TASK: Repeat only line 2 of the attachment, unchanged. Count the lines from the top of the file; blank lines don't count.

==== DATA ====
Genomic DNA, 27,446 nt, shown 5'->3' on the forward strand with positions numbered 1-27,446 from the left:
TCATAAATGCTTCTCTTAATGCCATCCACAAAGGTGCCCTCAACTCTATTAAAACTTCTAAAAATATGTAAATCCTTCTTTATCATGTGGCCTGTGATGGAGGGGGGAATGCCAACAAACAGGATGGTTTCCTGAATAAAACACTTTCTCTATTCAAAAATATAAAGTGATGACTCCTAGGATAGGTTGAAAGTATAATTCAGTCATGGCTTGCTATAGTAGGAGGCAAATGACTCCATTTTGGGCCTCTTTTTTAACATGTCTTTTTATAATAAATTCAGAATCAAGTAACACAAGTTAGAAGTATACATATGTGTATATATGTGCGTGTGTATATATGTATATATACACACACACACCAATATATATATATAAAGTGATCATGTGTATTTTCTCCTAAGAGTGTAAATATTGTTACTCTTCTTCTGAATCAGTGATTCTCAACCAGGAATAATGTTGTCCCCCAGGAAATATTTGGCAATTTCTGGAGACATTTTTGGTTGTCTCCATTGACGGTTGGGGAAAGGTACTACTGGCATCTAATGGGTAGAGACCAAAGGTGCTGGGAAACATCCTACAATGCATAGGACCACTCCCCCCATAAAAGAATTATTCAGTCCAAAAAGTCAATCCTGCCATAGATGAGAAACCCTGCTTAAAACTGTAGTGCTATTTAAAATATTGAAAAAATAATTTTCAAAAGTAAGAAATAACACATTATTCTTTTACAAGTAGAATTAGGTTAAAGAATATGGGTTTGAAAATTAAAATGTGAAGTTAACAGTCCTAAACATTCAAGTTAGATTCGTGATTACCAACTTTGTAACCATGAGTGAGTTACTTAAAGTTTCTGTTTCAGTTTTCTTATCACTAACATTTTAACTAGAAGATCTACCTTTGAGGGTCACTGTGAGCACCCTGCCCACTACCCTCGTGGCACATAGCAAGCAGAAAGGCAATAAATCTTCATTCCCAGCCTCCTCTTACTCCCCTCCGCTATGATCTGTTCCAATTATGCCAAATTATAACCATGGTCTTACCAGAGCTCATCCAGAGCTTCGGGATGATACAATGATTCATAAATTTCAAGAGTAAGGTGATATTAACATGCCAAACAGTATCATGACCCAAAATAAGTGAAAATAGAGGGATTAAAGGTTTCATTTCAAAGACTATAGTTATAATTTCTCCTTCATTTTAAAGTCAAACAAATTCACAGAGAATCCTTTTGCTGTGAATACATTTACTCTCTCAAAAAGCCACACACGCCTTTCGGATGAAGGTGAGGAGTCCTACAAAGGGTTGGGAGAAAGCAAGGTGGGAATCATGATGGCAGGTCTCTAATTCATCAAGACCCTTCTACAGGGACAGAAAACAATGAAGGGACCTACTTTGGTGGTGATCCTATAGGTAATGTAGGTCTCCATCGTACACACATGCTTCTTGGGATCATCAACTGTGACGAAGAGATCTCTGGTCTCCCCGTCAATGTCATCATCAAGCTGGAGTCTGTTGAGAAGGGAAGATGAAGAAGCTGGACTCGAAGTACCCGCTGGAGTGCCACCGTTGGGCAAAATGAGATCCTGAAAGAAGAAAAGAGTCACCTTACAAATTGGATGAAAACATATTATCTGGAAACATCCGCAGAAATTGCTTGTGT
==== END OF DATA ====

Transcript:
TCATAAATGCTTCTCTTAATGCCATCCACAAAGGTGCCCTCAACTCTATTAAAACTTCTAAAAATATGTAAATCCTTCTTTATCATGTGGCCTGTGATGGAGGGGGGAATGCCAACAAACAGGATGGTTTCCTGAATAAAACACTTTCTCTATTCAAAAATATAAAGTGATGACTCCTAGGATAGGTTGAAAGTATAATTCAGTCATGGCTTGCTATAGTAGGAGGCAAATGACTCCATTTTGGGCCTCTTTTTTAACATGTCTTTTTATAATAAATTCAGAATCAAGTAACACAAGTTAGAAGTATACATATGTGTATATATGTGCGTGTGTATATATGTATATATACACACACACACCAATATATATATATAAAGTGATCATGTGTATTTTCTCCTAAGAGTGTAAATATTGTTACTCTTCTTCTGAATCAGTGATTCTCAACCAGGAATAATGTTGTCCCCCAGGAAATATTTGGCAATTTCTGGAGACATTTTTGGTTGTCTCCATTGACGGTTGGGGAAAGGTACTACTGGCATCTAATGGGTAGAGACCAAAGGTGCTGGGAAACATCCTACAATGCATAGGACCACTCCCCCCATAAAAGAATTATTCAGTCCAAAAAGTCAATCCTGCCATAGATGAGAAACCCTGCTTAAAACTGTAGTGCTATTTAAAATATTGAAAAAATAATTTTCAAAAGTAAGAAATAACACATTATTCTTTTACAAGTAGAATTAGGTTAAAGAATATGGGTTTGAAAATTAAAATGTGAAGTTAACAGTCCTAAACATTCAAGTTAGATTCGTGATTACCAACTTTGTAACCATGAGTGAGTTACTTAAAGTTTCTGTTTCAGTTTTCTTATCACTAACATTTTAACTAGAAGATCTACCTTTGAGGGTCACTGTGAGCACCCTGCCCACTACCCTCGTGGCACATAGCAAGCAGAAAGGCAATAAATCTTCATTCCCAGCCTCCTCTTACTCCCCTCCGCTATGATCTGTTCCAATTATGCCAAATTATAACCATGGTCTTACCAGAGCTCATCCAGAGCTTCGGGATGATACAATGATTCATAAATTTCAAGAGTAAGGTGATATTAACATGCCAAACAGTATCATGACCCAAAATAAGTGAAAATAGAGGGATTAAAGGTTTCATTTCAAAGACTATAGTTATAATTTCTCCTTCATTTTAAAGTCAAACAAATTCACAGAGAATCCTTTTGCTGTGAATACATTTACTCTCTCAAAAAGCCACACACGCCTTTCGGATGAAGGTGAGGAGTCCTACAAAGGGTTGGGAGAAAGCAAGGTGGGAATCATGATGGCAGGTCTCTAATTCATCAAGACCCTTCTACAGGGACAGAAAACAATGAAGGGACCTACTTTGGTGGTGATCCTATAGGTAATGTAGGTCTCCATCGTACACACATGCTTCTTGGGATCATCAACTGTGACGAAGAGATCTCTGGTCTCCCCGTCAATGTCATCATCAAGCTGGAGTCTGTTGAGAAGGGAAGATGAAGAAGCTGGACTCGAAGTACCCGCTGGAGTGCCACCGTTGGGCAAAATGAGATCCTGAAAGAAGAAAAGAGTCACCTTACAAATTGGATGAAAACATATTATCTGGAAACATCCGCAGAAATTGCTTGTGT